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Luka Garza’s inner game is turning him into a Hawkeye legend

Jon Darsee
Special to Hawk Central

Every conversation I’ve had about Iowa basketball this year sooner or later pivots to appreciation or even marvel at the tireless energy, zeal and passion Luka Garza brings to the game.

Throw in the story of the 9-pound cyst in his belly that required hours of surgery to remove, nearly jeopardizing his sophomore season and potentially risking his life, then add this spectacular season in which he skyrocketed to national attention and became the Big Ten Player of the Year, a first-team All-American and multiple National Player of the Year awards — suddenly we are talking the stuff of Iowa legend. 

And yet, there is another reason to lean in and pay attention. Perhaps the most admirable characteristic of Garza's approach is one that is available to all of us, at any stage in life. It’s what his father Frank calls the “inner game,” which has particular relevance during these days of disruption, uncertainty and fear.

In a recent interview with Cedar Rapids Gazette columnist Mike Hlas, Luka Garza said, “I did a lot of visualizations and different things last year and through my whole career because my dad’s always been key on that.” Garza went on to say that after a bad stretch of games last year he asked his father to “ramp up the inner game” because “outside noise” was having a negative impact on him, leaving him feeling “nervous and antsy.” 

“When the noise around me was getting big,” Garza continued, “I felt I was letting it get to me. I thought it was hard for me to be consistent, especially at the level we are playing. I needed something.”

I can relate. Thirty-some years ago while struggling to live up to expectations playing professional basketball in Brazil, I started meditating. A hamstring injury severely limited my mobility and left me with few options.  Either figure out how to heal quickly, get shot up with some unknown substance that the Brazilian team doctor was recommending, or pack it in and head home.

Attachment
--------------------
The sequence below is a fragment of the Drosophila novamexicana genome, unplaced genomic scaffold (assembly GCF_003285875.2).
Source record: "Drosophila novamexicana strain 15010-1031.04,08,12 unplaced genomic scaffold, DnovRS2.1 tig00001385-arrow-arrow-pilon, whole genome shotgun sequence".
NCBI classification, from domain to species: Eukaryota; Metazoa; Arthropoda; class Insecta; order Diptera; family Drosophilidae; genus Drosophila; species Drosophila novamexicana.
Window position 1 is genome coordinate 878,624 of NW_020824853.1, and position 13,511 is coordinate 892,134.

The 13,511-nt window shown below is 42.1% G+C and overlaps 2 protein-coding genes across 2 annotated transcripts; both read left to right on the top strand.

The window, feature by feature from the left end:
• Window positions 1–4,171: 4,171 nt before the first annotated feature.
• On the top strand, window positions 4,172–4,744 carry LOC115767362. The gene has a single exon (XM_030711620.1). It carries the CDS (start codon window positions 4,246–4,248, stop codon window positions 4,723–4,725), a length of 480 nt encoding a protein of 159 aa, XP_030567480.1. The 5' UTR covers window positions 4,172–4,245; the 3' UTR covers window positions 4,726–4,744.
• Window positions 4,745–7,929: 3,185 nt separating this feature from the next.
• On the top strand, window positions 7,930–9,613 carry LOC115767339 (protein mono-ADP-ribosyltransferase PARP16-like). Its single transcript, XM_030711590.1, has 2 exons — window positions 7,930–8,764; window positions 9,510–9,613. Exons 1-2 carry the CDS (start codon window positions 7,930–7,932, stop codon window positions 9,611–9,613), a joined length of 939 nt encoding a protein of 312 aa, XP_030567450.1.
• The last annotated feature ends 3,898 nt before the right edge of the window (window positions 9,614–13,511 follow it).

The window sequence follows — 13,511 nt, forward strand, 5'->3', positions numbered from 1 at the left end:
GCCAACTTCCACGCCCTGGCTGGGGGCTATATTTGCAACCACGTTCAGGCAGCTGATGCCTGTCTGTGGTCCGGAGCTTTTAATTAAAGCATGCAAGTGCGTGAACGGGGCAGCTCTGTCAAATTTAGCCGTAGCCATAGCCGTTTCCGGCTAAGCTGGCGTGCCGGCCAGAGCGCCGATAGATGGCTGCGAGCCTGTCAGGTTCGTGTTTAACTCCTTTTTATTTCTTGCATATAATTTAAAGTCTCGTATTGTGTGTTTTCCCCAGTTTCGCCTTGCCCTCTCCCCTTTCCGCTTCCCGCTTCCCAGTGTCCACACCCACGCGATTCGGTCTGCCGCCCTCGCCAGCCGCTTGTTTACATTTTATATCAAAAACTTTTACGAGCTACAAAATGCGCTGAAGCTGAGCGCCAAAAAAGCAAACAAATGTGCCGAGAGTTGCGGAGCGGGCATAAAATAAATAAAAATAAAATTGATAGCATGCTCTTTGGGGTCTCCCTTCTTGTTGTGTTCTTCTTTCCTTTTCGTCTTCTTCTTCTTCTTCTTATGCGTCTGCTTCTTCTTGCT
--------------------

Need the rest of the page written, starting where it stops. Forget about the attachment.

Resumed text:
In an act close to desperation, I chose to fumble through a book on hatha yoga (this was 1986, years before yoga studios became ubiquitous) and taught myself a routine to loosen up my leg enough to get through practice or games. It took me about an hour every day, working through poses alone in an empty spare bedroom. To overcome boredom, I toyed with breath control and meditation techniques.

My only goal was to get back on the court, yet this daily focus and discipline had an immediate impact. My play improved overnight. The game felt like it had slowed down, allowing me to see the court better and anticipate plays as they developed. My free-throw shooting jumped 10 percentage points. What started out as a tool to help me function on the basketball court opened my eyes to a playbook for how to live beyond basketball. 

The National Institute of Health website states, “Meditation is a mind-body practice that has a long history of use for increasing calmness and physical relaxation, improving psychological balance, coping with illness and enhancing overall health and well-being.”  

Athletes have long sought an edge to the mental game, and more and more they are turning to meditation. Former University of Iowa All-American and NFL All-Pro kicker Nate Kaeding is one such example. He turned to meditation soon after arriving on campus because being the center of attention in front of 70,000 Kinnick Stadium fans before each extra point or field-goal attempt felt overwhelming.

“I needed a way to block out the crowd, to focus my mind on the process instead of the result, and an aid to help me lessen the sense of pressure,” Kaeding said. “Meditation was one of the tools I started using early in my career as a kicker that has expanded in my life as I’ve grown as a husband, father and businessman. I use it every day.” 

When I asked Frank Garza about his son’s transformation from his sophomore to junior year, he said, “It’s all about the inner game — from visualization, which I began teaching Luka as a boy — to meditation and breath control, which he really began to embrace last summer. That is the key to who he is today.

"If you asked me for a single reason why he became the player he did this year? It’s the inner game. His consistency, durability and performance are all directly related to that.” 

Frank Garza co-founded a business called Conscious Selling that provides sales training seminars built around the practical application of the inner game. Their client list includes A-list organizations such as LinkedIn and Salesforce, but Garza insists his real passion is teaching kids and young athletes to understand that making their inner life a priority will impact achievements in their outer life. 

“We started our youth program, called ELEVATE, to bring this knowledge and to build positive foundations for youth and young adults. Luka attended these programs growing up. Bottom line is this: What can be accomplished on purpose can’t be achieved by accident.  Luka is having this success because we went inside first. If you can conceive it in the mind, believe it in the heart, it will manifest on the outside.”

Frank crowed, “Let the peacock fly!” as Luka’s transformation this season became a metaphor and model for achieving heights folks don’t expect of you. Watching father and son, it’s easy to understand how it is Luka’s devotion to the inner game that sets him apart..

Jon Darsee, a regular Register contributor, was a member of the University of Iowa 1980 Final Four team and a three-year basketball letterman. He now serves as chief innovation officer at the UI.

Jon Darsee